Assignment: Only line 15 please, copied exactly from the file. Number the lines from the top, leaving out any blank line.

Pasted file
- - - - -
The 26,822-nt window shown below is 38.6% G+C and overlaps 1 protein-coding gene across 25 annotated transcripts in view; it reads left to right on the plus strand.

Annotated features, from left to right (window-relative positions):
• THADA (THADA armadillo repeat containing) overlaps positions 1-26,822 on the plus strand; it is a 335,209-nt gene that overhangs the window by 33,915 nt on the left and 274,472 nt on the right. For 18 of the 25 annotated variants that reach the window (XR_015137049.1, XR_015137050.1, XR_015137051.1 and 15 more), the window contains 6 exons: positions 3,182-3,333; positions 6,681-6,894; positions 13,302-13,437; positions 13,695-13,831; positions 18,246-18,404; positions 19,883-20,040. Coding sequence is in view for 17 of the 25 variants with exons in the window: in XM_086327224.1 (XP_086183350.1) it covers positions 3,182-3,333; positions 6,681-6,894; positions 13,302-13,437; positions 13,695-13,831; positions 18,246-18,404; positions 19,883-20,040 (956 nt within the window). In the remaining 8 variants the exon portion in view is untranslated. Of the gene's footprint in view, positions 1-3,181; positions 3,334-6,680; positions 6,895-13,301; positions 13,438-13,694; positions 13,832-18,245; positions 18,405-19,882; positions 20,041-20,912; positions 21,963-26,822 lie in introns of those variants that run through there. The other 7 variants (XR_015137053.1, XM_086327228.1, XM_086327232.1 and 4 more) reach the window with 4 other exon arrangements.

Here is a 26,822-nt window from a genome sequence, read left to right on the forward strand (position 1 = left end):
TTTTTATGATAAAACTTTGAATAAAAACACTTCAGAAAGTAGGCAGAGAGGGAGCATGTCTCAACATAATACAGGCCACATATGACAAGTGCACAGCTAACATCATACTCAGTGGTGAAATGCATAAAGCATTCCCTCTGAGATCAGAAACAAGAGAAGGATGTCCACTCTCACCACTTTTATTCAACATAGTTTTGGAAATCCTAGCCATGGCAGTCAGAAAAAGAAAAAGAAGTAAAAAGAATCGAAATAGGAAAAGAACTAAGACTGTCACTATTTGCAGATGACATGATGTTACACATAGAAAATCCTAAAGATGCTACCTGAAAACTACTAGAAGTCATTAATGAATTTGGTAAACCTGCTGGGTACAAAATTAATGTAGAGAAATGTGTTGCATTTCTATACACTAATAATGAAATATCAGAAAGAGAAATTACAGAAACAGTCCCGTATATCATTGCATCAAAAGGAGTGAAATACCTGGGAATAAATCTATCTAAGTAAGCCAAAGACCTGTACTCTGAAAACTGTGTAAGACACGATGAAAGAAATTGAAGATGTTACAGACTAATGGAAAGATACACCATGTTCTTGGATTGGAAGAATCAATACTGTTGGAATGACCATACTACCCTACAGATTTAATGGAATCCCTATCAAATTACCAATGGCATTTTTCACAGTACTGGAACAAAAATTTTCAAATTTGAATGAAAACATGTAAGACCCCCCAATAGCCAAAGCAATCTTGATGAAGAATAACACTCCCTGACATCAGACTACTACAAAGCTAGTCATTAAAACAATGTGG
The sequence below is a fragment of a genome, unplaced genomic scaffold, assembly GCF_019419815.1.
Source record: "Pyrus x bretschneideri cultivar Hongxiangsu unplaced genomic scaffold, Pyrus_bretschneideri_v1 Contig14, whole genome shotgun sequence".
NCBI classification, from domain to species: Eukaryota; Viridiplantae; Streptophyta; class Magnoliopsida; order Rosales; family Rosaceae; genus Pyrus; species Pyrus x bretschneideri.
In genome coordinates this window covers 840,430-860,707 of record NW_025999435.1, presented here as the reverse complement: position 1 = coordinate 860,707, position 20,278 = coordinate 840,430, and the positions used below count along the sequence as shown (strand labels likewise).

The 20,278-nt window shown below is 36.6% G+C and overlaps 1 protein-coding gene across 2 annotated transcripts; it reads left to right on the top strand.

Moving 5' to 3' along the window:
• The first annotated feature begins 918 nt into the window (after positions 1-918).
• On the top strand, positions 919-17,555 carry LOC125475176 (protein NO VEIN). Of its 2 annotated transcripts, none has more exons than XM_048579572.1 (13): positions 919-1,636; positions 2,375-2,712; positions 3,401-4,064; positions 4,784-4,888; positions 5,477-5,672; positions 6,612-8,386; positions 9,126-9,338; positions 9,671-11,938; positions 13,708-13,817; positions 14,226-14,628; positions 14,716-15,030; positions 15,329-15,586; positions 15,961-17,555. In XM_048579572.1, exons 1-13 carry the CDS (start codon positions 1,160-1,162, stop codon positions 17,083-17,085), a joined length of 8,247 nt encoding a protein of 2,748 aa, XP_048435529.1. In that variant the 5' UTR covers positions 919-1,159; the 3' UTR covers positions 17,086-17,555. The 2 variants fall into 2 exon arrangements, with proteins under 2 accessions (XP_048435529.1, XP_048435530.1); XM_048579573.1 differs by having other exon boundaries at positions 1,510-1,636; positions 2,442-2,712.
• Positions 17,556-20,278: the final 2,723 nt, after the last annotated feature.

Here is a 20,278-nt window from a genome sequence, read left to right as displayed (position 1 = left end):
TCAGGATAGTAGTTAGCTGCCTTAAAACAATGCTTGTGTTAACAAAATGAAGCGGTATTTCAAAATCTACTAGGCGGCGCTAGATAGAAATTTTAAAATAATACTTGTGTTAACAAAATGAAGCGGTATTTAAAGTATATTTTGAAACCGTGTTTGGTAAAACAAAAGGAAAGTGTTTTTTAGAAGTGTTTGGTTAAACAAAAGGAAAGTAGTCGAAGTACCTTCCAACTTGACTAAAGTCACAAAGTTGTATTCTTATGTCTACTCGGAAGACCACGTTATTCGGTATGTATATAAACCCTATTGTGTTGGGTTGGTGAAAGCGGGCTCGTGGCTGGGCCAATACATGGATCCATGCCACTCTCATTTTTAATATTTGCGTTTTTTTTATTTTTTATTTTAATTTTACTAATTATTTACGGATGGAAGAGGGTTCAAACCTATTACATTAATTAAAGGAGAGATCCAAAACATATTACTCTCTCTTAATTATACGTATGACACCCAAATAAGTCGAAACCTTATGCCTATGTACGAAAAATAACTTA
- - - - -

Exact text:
Here is a 20,278-nt window from a genome sequence, read left to right as displayed (position 1 = left end):